Finds, and shall find, me unafraid.   

It matters not how strait the gate,   
  How charged with punishments the scroll,   
I am the master of my fate:
  I am the captain of my soul.

This poem is in the public domain.

It was like the moment when a bird decides not to eat from your hand,
and flies, just before it flies, the moment the rivers seem to still
and stop because a storm is coming, but there is no storm, as when
a hundred starlings lift and bank together before they wheel and drop,
very much like the moment, driving on bad ice, when it occurs to you
your car could spin, just before it slowly begins to spin, like
the moment just before you forgot what it was you were about to say,
it was like that, and after that, it was still like that, only
all the time.

From The Good Thief. Copyright © 1988 by Marie Howe. Reprinted by permission of Persea Books, Inc., New York.

Listen
with the night falling we are saying thank you
we are stopping on the bridges to bow from the railings
we are running out of the glass rooms
with our mouths full of food to look at the sky
and say thank you
we are standing by the water thanking it
standing by the windows looking out
in our directions

back from a series of hospitals back from a mugging
after funerals we are saying thank you
after the news of the dead
whether or not we knew them we are saying thank you

over telephones we are saying thank you
in doorways and in the backs of cars and in elevators
remembering wars and the police at the door
and the beatings on stairs we are saying thank you
in the banks we are saying thank you
in the faces of the officials and the rich
and of all who will never change
we go on saying thank you thank you

with the animals dying around us
our lost feelings we are saying thank you
with the forests falling faster than the minutes
of our lives we are saying thank you
with the words going out like cells of a brain
with the cities growing over us
we are saying thank you faster and faster
with nobody listening we are saying thank you
we are saying thank you and waving
dark though it is

From Migration: New & Selected Poems (Copper Canyon Press, 2005). Copyright © 1988 by W. S. Merwin. Used by permission. All rights reserved.

When a friend calls to me from the road
And slows his horse to a meaning walk,
I don’t stand still and look around
On all the hills I haven’t hoed,
And shout from where I am, What is it?
No, not as there is a time to talk.
I thrust my hoe in the mellow ground,
Blade-end up and five feet tall,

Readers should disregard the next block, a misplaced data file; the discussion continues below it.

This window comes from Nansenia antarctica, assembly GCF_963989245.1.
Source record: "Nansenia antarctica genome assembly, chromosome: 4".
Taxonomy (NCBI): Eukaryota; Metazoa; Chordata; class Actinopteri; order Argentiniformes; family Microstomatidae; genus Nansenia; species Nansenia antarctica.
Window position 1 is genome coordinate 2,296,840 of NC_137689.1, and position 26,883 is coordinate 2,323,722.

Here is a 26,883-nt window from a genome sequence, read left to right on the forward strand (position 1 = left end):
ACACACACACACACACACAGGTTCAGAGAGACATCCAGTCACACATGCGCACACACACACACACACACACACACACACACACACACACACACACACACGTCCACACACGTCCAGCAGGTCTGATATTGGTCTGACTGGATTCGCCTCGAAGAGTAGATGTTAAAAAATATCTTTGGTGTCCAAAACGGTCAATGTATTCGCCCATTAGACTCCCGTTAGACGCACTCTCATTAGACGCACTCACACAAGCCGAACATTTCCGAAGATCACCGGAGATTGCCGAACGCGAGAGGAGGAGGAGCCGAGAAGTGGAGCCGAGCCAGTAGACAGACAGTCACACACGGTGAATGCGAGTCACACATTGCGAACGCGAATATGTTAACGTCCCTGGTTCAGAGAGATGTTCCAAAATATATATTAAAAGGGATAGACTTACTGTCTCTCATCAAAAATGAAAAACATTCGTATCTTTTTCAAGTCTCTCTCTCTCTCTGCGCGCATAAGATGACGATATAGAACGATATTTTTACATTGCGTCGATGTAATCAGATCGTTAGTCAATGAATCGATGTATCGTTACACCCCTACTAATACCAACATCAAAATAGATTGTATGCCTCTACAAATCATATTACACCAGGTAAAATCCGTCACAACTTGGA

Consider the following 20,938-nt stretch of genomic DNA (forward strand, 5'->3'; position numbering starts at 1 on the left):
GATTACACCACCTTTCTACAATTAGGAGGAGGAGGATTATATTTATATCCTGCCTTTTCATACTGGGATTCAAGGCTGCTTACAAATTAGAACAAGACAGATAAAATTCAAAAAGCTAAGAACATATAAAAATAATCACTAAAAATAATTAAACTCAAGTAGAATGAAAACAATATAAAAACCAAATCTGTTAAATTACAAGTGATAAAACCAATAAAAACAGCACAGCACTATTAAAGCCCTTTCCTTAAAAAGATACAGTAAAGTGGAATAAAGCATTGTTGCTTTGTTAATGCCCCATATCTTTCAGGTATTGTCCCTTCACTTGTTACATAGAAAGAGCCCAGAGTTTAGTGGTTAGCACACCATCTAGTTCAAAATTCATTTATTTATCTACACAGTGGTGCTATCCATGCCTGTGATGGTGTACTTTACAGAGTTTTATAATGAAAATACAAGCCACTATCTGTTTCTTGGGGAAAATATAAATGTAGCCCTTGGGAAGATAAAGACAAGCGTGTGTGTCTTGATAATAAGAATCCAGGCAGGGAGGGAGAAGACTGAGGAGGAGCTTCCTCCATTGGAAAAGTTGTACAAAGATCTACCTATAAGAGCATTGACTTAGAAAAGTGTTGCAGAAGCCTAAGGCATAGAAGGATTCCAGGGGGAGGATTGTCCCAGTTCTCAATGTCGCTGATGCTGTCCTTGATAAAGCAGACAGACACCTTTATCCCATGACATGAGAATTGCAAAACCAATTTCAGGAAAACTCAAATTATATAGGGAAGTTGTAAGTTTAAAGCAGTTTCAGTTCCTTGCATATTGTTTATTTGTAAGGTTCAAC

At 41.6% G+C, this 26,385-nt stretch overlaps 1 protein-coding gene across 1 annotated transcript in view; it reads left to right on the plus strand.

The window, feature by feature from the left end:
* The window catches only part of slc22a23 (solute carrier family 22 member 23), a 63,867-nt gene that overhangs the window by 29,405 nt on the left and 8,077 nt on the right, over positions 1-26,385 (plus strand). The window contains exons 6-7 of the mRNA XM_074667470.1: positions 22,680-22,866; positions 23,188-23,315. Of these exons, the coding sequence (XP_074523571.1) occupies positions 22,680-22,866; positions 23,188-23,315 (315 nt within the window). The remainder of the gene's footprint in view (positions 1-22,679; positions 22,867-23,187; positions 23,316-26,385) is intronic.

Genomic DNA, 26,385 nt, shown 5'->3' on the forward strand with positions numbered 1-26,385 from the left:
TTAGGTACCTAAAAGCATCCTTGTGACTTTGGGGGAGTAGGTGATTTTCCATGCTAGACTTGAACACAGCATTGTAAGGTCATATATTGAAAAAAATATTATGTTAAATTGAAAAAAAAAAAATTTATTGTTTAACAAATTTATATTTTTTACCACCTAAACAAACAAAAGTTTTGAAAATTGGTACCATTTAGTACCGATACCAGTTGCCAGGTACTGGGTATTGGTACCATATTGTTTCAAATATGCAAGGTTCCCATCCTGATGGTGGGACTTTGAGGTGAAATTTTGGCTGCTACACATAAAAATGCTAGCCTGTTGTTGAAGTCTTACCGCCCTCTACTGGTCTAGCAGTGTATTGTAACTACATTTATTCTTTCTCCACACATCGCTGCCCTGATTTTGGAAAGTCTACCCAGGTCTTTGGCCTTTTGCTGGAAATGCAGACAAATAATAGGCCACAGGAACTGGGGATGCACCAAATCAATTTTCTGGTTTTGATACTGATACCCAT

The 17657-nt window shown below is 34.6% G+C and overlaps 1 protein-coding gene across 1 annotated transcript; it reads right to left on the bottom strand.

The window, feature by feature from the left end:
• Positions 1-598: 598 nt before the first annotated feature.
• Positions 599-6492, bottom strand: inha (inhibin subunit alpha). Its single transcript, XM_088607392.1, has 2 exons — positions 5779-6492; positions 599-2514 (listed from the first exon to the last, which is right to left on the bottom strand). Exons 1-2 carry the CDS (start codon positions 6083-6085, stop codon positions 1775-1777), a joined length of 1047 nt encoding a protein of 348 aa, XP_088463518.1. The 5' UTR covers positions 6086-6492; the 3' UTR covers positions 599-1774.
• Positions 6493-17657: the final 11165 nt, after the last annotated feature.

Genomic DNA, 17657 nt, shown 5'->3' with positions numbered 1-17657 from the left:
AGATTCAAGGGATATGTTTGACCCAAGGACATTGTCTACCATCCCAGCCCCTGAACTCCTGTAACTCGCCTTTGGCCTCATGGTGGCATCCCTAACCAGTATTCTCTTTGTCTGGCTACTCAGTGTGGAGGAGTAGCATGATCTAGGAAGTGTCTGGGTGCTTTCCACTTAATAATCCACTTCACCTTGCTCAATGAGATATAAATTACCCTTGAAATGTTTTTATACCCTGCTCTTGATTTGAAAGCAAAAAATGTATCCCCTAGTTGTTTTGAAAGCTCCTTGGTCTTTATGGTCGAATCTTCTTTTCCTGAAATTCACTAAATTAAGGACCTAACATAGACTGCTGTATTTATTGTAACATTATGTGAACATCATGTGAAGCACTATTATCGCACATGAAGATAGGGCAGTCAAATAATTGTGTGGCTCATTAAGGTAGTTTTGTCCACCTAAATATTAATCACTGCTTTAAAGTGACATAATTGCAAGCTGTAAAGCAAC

And plod: I go up to the stone wall
For a friendly visit.

This poem is in the public domain.

Aster. Nasturtium. Delphinium. We thought
Fingers in dirt meant it was our dirt, learning
Names in heat, in elements classical
Philosophers said could change us. Star Gazer. 
Foxglove. Summer seemed to bloom against the will
Of the sun, which news reports claimed flamed hotter
On this planet than when our dead fathers
Wiped sweat from their necks. Cosmos. Baby’s Breath. 
Men like me and my brothers filmed what we
Planted for proof we existed before
Too late, sped the video to see blossoms
Brought in seconds, colors you expect in poems
Where the world ends, everything cut down.
John Crawford. Eric Garner. Mike Brown.

Copyright © 2015 by Jericho Brown. Originally published in Poem-a-Day on August 7, 2015, by the Academy of American Poets.

More than the fuchsia funnels breaking out
of the crabapple tree, more than the neighbor’s
almost obscene display of cherry limbs shoving
their cotton candy-colored blossoms to the slate
sky of Spring rains, it’s the greening of the trees
that really gets to me. When all the shock of white
and taffy, the world’s baubles and trinkets, leave
the pavement strewn with the confetti of aftermath,
the leaves come. Patient, plodding, a green skin
growing over whatever winter did to us, a return
to the strange idea of continuous living despite
the mess of us, the hurt, the empty. Fine then,
I’ll take it, the tree seems to say, a new slick leaf
unfurling like a fist to an open palm, I’ll take it all.

Copyright © 2017 by Ada Limón. Originally published in Poem-a-Day on May 15, 2017, by the Academy of American Poets.

A man crosses the street in rain,
stepping gently, looking two times north and south,
because his son is asleep on his shoulder.

No car must splash him.
No car drive too near to his shadow.

This man carries the world’s most sensitive cargo
but he’s not marked.
Nowhere does his jacket say FRAGILE,
HANDLE WITH CARE.

His ear fills up with breathing.
He hears the hum of a boy’s dream
deep inside him.

We’re not going to be able
to live in this world
if we’re not willing to do what he’s doing
with one another.

The road will only be wide.
The rain will never stop falling.